Inhibition of protein degradation is an emerging anti-cancer strategy. The proteasome inhibitor Bortezomib has been approved by FDA for treatment of multiple myeloma, and is being trialed in numerous cancers. However, the underlying molecular mechanisms remain elusive. Moreover, it has been unclear whether certain molecular signatures can be used to predict the outcome of proteasome inhibitor-based therapy. We recently reported that proteasome inhibitors can induce an intracellular aggregation and activation of caspase-8 and subsequent apoptosis. This caspase-8 activation is mediated by its association with a ubiquitin-binding protein SQSTM1/p62 and an autophagy-related protein microtubule-associated protein light chain 3 (LC3). These findings prompt us to hypothesize that there exists a previously uncharacterized cell death mechanism that involves protein aggregate formation and intracellular activation of caspase-8. Along this direction, our additional preliminary results show that p62 itself undergoes ubiquitination. This novel modification of p62 may play a critical function in mediating aggregate formation and apoptosis. We also reported that an endogenous serine/cysteine protease inhibitor SerpinB3 (also termed squamous cell carcinoma antigen 1, SCCA1) may function as a molecular signature for predicting efficacy with proteotoxicity-based anti-cancer therapy. SCCA1 is an intracellular serpin that inhibits lysosomal proteases. SCCA1 is believed to limit cellular damage resulting from unscheduled activation of lysosomal protease that is detrimental to the cell, hence may contribute to tumorigenesis and chemo-resistance. Studies including those recently from my laboratory have demonstrated that elevated SCCA1 expression is associated with poorer prognosis in numerous advanced human cancers such as squamous cell carcinomas of lung, head and neck, and esophagus, as well as hepatocellular carcinoma and breast carcinoma. Indeed, at the molecular level, we found that SCCA1 protects cells from lysosomal injury induced by DNA alkylating damage and oxidative stress. On the other hand, we also found that SCCA1 promotes apoptosis in response to proteotoxic stress. Therefore, SCCA1 on one hand may confer resistance to chemotherapy by protecting cells against lysosomal injury, on the other hand, it may sensitize cancer cells to proteotoxicity. This proposal is designed to understand the molecular mechanisms underlying the anti-tumor effect of proteasome inhibitors, and to determine whether certain molecular changes in cancer cells such as elevated expression of LC3 or SCCA1 can confer tumor cell sensitive to proteotoxic agents in vivo. We propose three molecularly and clinically related Specific Aims: 1) Characterize the activation of caspase-8 upon the inhibition of proteasome degradation. 2) Study the mechanisms through which p62 regulates aggregate formation and caspase-8 activation. 3) Examine the hypothesis that certain molecules such as LC3 and SCCA1 can sensitize tumors to proteotoxic agents in vivo. Accomplishing this project will have a general impact on the understanding of the molecular basis for proteotoxicity-based anti-cancer therapy, as well as on the physiological relevance of protein aggregates in many pathological conditions. At the clinical level, it may establish LC3 or SCCA1 as a molecular signature for suggesting treatment with proteotoxic agents.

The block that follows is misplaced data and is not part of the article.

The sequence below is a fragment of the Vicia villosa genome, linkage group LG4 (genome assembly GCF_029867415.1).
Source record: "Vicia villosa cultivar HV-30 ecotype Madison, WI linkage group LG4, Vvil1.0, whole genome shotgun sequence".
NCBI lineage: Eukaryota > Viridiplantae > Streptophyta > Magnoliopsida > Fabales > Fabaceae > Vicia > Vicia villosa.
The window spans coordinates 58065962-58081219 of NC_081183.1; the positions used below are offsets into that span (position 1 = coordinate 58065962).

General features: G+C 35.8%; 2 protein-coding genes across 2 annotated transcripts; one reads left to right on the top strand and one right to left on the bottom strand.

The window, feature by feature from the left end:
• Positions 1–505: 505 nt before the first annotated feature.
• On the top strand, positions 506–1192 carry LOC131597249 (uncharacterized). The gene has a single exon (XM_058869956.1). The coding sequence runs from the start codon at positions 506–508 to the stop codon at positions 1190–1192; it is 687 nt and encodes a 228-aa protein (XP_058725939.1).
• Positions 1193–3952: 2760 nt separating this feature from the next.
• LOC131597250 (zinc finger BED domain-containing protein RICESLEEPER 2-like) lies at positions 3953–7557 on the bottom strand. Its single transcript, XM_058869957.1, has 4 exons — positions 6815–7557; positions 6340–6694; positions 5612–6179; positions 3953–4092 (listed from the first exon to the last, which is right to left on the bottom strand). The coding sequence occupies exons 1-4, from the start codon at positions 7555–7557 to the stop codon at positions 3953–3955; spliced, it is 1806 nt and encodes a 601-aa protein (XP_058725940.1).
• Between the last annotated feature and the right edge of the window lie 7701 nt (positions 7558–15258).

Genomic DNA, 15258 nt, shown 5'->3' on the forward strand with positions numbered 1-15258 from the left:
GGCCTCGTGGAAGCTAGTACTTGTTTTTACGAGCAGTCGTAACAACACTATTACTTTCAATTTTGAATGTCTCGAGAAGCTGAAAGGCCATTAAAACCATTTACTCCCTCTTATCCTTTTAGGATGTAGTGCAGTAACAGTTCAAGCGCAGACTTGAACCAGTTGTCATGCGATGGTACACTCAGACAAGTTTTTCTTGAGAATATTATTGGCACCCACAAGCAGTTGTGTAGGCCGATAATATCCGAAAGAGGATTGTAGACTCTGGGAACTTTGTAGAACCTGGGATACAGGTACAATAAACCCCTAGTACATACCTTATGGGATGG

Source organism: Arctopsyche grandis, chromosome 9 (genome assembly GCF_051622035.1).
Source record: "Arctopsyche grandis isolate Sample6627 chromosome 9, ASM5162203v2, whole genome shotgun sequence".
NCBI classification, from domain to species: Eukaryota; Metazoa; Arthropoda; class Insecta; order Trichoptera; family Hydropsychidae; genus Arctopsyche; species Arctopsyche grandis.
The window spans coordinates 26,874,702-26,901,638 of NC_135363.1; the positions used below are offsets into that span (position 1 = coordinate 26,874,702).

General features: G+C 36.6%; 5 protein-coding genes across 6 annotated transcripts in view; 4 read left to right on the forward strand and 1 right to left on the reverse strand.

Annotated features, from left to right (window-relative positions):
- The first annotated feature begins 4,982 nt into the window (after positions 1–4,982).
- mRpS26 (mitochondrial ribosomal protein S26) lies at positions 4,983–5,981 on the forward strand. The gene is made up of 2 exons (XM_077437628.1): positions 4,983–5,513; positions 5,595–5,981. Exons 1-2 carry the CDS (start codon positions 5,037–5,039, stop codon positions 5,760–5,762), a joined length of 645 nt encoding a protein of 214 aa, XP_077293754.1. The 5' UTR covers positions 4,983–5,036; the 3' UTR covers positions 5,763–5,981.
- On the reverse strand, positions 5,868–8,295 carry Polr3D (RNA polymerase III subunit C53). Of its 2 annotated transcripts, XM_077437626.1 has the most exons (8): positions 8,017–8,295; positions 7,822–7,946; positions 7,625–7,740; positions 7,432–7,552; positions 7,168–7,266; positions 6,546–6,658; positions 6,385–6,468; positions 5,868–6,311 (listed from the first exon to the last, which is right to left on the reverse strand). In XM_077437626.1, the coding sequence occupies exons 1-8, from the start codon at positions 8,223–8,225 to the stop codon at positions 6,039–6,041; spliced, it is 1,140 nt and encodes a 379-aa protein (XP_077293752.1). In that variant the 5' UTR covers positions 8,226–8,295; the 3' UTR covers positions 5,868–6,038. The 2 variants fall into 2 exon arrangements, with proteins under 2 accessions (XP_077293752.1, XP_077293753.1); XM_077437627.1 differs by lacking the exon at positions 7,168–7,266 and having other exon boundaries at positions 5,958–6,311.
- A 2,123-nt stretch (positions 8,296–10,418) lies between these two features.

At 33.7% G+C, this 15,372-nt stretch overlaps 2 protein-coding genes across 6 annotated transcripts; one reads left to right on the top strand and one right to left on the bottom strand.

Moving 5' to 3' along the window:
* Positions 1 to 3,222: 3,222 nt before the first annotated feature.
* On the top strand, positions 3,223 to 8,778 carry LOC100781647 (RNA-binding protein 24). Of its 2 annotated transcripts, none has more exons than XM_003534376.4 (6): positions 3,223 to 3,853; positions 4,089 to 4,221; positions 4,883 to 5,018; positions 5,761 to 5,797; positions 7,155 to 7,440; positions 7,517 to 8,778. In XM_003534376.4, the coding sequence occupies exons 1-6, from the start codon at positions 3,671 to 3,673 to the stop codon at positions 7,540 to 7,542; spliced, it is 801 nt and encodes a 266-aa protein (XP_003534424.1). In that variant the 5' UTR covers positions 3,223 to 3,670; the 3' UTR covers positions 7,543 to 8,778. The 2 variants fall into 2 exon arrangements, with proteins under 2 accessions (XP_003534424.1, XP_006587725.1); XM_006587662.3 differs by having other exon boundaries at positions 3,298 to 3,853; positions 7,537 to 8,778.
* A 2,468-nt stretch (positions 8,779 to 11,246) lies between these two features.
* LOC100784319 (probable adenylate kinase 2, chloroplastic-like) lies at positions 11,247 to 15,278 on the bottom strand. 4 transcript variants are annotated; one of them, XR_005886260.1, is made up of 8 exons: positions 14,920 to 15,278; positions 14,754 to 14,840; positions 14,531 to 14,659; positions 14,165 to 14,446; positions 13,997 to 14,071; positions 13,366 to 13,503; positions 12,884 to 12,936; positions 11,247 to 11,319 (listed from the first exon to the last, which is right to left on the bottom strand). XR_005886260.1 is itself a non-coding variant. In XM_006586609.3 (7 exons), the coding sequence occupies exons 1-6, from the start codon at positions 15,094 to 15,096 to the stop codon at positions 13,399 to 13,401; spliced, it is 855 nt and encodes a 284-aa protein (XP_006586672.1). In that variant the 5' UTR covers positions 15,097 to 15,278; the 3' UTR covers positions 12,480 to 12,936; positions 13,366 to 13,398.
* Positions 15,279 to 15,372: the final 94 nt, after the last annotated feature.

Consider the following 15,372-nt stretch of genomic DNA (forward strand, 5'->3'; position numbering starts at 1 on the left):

Public Health Relevance

to Public Health Inhibition of protein degradation pathways is an emerging approach for treating human cancers. However, the underlying molecular mechanisms remain largely elusive. This project is designed to test a novel hypothesis that inhibition of protein degradation can lead to intracellular aggregation and activation of caspase-8, and subsequent apoptosis. The possibility that certain molecular changes can be explored as molecular signatures to predict the efficacy of proteotoxic treatment will also be explored.

National Institute of Health (NIH)
National Cancer Institute (NCI)
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Basic Mechanisms of Cancer Therapeutics Study Section (BMCT)
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Arya, Suresh
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State University New York Stony Brook
Schools of Medicine
Stony Brook
United States
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